There’s another strain of Zen people who talk less about zazen and more about “practice.” In the case of the teacher who said monasteries have nothing to do with Zen, part of his argument was that “everything” is Zen. It’s “everywhere.” I think what is meant by this is that Zen practice is always right under our feet, that practice is the practice of this moment, wherever we are. If so, I agree, completely. But how do we arrive at that? This is a huge idea, too huge to be accepted on face value. Even if Zen practice is always ever-present, implicit in that idea is the more complicated suggestion that Zen practice actually is something distinct, something we can learn to identify — in some kind of context — so that we can then recognize it outside of that place where we first discovered it. That is to say, even if we agree that Zen is everywhere, that does not mean that everywhere is Zen. Zen is something. Otherwise, why do we keep using the word?
I had a friend who used to complain — only half-jokingly — about how much she hated “dharma friends.” Dharma friends are a kind of Buddhist friend who is always jumping right over the relative to the absolute:
My friend: “My boyfriend broke up with me. I’m feeling so sad.”
Dharma friend: “Who is this ‘I’ who is sad, but an ever-changing aggregation of components which are themselves both impermanent and empty of inherent self? And what is this sadness? In attaching to this false idea that ‘I’ am ‘sad,’ you’re just perpetuating your own dualistic delusion. Here, I’ll lend you these great Dharma talks I just downloaded….”
To me, “everything is Zen” sounds like advice from the dharma friend — even if it’s true, it’s not useful, not right now. It’s too removed. It’s an insincere response to a sincere question.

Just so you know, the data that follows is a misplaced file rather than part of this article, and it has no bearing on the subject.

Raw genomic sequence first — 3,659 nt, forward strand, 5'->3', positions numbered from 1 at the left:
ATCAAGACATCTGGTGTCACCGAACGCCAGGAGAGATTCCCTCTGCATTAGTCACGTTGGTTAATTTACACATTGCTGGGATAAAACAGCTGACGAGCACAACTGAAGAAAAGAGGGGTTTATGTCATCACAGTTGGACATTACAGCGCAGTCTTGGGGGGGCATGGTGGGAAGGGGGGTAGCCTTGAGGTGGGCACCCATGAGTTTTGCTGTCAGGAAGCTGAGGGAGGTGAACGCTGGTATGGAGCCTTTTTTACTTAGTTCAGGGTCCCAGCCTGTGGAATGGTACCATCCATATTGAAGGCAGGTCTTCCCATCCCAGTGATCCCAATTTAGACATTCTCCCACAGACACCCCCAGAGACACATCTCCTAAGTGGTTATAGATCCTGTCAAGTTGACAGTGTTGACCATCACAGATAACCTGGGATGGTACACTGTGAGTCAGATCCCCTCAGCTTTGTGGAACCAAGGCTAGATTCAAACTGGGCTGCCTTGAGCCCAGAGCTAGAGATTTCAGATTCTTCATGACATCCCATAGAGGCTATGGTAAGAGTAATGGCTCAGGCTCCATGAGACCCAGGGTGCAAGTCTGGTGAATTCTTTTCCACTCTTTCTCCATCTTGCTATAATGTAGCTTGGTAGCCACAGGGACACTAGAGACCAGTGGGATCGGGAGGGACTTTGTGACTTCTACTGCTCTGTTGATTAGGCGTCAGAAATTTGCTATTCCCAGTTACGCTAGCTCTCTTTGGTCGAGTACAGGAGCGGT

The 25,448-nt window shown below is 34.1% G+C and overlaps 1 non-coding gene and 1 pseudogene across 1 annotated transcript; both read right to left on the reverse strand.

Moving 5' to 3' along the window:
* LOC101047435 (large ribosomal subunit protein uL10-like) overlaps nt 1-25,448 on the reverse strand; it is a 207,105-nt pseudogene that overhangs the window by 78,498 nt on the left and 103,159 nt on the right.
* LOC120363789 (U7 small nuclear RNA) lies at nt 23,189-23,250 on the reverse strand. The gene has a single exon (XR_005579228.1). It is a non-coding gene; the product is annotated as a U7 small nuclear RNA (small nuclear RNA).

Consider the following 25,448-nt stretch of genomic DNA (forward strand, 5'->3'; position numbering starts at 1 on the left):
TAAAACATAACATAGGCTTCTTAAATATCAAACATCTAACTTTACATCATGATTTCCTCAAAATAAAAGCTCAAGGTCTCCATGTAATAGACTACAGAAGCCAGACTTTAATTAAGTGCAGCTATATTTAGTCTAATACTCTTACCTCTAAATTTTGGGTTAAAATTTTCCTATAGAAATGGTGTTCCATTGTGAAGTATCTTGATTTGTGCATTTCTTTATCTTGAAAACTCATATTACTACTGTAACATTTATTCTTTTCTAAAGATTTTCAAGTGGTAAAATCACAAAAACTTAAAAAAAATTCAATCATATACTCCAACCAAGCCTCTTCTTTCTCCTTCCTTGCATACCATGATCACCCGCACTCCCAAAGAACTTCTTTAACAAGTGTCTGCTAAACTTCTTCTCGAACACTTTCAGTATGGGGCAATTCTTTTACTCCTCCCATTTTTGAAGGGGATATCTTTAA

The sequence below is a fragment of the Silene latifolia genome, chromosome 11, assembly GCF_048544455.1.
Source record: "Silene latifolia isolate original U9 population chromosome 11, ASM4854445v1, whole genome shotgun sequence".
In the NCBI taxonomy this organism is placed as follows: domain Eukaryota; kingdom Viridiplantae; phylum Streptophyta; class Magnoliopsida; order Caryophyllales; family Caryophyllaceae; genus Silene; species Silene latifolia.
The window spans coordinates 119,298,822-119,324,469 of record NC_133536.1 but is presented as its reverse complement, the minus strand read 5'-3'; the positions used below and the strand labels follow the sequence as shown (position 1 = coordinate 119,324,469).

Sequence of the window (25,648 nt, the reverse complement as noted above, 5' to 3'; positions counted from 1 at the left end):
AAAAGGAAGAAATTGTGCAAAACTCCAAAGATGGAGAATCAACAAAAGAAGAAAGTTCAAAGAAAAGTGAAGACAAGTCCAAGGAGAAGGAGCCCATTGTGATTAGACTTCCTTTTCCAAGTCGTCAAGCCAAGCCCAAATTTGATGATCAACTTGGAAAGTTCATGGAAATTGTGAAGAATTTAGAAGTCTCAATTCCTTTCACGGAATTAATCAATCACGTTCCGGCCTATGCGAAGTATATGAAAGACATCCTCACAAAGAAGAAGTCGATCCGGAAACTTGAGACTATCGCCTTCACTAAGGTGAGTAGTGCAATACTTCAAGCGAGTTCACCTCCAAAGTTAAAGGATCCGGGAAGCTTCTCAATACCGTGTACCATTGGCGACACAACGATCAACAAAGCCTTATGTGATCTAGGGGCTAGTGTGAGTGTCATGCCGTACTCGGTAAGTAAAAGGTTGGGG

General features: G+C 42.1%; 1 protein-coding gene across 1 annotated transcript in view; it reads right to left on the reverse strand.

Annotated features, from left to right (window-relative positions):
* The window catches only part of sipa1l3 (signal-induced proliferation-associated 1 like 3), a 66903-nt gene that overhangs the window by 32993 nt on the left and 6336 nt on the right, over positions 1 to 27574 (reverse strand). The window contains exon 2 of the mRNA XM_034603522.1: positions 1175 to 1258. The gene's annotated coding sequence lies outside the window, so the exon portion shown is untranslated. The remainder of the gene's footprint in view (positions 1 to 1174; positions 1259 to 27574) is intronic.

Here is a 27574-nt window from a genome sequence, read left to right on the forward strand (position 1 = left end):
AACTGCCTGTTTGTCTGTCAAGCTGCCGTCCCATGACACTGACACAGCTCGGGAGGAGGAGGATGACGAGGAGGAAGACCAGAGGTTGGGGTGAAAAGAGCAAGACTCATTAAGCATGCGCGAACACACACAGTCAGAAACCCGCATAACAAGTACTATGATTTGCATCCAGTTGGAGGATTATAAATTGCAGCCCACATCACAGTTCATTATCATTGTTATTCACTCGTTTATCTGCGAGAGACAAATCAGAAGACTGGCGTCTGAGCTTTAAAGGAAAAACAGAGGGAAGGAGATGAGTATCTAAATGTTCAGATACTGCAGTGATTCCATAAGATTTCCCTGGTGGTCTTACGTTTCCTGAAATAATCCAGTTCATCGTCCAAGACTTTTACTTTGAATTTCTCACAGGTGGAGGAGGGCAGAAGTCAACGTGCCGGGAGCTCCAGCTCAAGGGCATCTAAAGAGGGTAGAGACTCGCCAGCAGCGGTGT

When I first got interested in Zen, I would have used these kinds of words to describe it: cool, rational, simple, creative. (The only word I’d still use is cool. I still think Zen is pretty cool.) Even if I’d hit the mark, these are just adjectives — descriptors of a thing, but not the thing. Adjectives don’t mean that much (and “zen,” when used as an adjective, means even less than most).
The thing called Zen that I have found, through teachers and training and my own inquiry, is an immersive world of ritual enactment, one in which we sit not like the Buddha, but as Buddha (Taigen Leighton’s “Zazen as an Enactment Ritual,” from Zen Ritual should be required reading, along with the rest of the book). We don’t just chant the words of our teachers’ teachers, but we say those words as our own. We bow over and over again, offering ourselves — not symbolically, but literally, completely. We hold a teacup not as if we are holding all beings, but as a complete act, as our point of contact with all beings in that moment. It is a practice with no explicit goal except to do what we are doing without reservation, without hesitation, completely. It’s deeply physical, both in its requirements and in its expression. The things that we hope might come from practice — deepened compassion, awareness, mindfulness, concentration, whatever — are not goals. They are side effects. That’s a very different thing.